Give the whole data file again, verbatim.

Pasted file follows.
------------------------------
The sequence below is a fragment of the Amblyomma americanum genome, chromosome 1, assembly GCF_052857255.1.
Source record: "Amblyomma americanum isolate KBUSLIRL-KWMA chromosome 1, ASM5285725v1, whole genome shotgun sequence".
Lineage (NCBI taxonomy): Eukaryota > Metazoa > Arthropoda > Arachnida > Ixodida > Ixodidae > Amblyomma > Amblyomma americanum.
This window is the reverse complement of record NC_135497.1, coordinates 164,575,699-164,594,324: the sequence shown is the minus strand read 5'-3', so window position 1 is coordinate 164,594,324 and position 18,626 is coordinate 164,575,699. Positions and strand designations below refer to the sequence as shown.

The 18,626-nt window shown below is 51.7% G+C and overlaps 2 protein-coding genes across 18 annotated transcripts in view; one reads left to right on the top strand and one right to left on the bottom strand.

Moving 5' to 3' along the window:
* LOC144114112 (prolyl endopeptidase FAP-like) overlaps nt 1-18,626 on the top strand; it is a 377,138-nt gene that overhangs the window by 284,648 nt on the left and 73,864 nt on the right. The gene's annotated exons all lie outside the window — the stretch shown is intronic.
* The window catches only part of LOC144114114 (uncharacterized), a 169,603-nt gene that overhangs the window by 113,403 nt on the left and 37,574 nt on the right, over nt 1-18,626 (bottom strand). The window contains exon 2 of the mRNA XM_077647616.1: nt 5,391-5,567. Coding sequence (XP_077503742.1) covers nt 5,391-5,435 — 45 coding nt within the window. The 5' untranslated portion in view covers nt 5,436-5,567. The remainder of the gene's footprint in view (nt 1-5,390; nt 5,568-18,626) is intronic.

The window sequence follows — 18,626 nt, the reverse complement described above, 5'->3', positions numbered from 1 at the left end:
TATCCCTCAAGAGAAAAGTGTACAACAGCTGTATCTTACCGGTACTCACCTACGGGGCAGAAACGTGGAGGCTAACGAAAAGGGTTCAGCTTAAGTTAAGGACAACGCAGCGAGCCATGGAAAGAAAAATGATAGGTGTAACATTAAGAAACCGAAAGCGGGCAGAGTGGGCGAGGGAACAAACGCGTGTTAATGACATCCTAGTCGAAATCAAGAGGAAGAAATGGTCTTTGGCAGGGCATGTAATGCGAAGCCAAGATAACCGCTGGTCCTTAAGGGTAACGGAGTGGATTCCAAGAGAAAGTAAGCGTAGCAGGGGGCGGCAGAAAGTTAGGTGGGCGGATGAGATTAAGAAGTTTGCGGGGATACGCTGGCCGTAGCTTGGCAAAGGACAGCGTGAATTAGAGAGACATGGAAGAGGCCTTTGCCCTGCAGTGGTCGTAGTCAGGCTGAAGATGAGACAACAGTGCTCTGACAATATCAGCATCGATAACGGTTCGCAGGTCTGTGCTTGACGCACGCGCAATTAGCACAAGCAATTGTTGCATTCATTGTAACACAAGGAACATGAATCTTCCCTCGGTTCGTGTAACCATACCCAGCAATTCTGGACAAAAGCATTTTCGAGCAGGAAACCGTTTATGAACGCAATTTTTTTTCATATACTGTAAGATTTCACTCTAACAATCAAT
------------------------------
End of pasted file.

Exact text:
The sequence below is a fragment of the Amblyomma americanum genome, chromosome 1, assembly GCF_052857255.1.
Source record: "Amblyomma americanum isolate KBUSLIRL-KWMA chromosome 1, ASM5285725v1, whole genome shotgun sequence".
Lineage (NCBI taxonomy): Eukaryota > Metazoa > Arthropoda > Arachnida > Ixodida > Ixodidae > Amblyomma > Amblyomma americanum.
This window is the reverse complement of record NC_135497.1, coordinates 164,575,699-164,594,324: the sequence shown is the minus strand read 5'-3', so window position 1 is coordinate 164,594,324 and position 18,626 is coordinate 164,575,699. Positions and strand designations below refer to the sequence as shown.

The 18,626-nt window shown below is 51.7% G+C and overlaps 2 protein-coding genes across 18 annotated transcripts in view; one reads left to right on the top strand and one right to left on the bottom strand.

Moving 5' to 3' along the window:
* LOC144114112 (prolyl endopeptidase FAP-like) overlaps nt 1-18,626 on the top strand; it is a 377,138-nt gene that overhangs the window by 284,648 nt on the left and 73,864 nt on the right. The gene's annotated exons all lie outside the window — the stretch shown is intronic.
* The window catches only part of LOC144114114 (uncharacterized), a 169,603-nt gene that overhangs the window by 113,403 nt on the left and 37,574 nt on the right, over nt 1-18,626 (bottom strand). The window contains exon 2 of the mRNA XM_077647616.1: nt 5,391-5,567. Coding sequence (XP_077503742.1) covers nt 5,391-5,435 — 45 coding nt within the window. The 5' untranslated portion in view covers nt 5,436-5,567. The remainder of the gene's footprint in view (nt 1-5,390; nt 5,568-18,626) is intronic.

The window sequence follows — 18,626 nt, the reverse complement described above, 5'->3', positions numbered from 1 at the left end:
TATCCCTCAAGAGAAAAGTGTACAACAGCTGTATCTTACCGGTACTCACCTACGGGGCAGAAACGTGGAGGCTAACGAAAAGGGTTCAGCTTAAGTTAAGGACAACGCAGCGAGCCATGGAAAGAAAAATGATAGGTGTAACATTAAGAAACCGAAAGCGGGCAGAGTGGGCGAGGGAACAAACGCGTGTTAATGACATCCTAGTCGAAATCAAGAGGAAGAAATGGTCTTTGGCAGGGCATGTAATGCGAAGCCAAGATAACCGCTGGTCCTTAAGGGTAACGGAGTGGATTCCAAGAGAAAGTAAGCGTAGCAGGGGGCGGCAGAAAGTTAGGTGGGCGGATGAGATTAAGAAGTTTGCGGGGATACGCTGGCCGTAGCTTGGCAAAGGACAGCGTGAATTAGAGAGACATGGAAGAGGCCTTTGCCCTGCAGTGGTCGTAGTCAGGCTGAAGATGAGACAACAGTGCTCTGACAATATCAGCATCGATAACGGTTCGCAGGTCTGTGCTTGACGCACGCGCAATTAGCACAAGCAATTGTTGCATTCATTGTAACACAAGGAACATGAATCTTCCCTCGGTTCGTGTAACCATACCCAGCAATTCTGGACAAAAGCATTTTCGAGCAGGAAACCGTTTATGAACGCAATTTTTTTTCATATACTGTAAGATTTCACTCTAACAATCAAT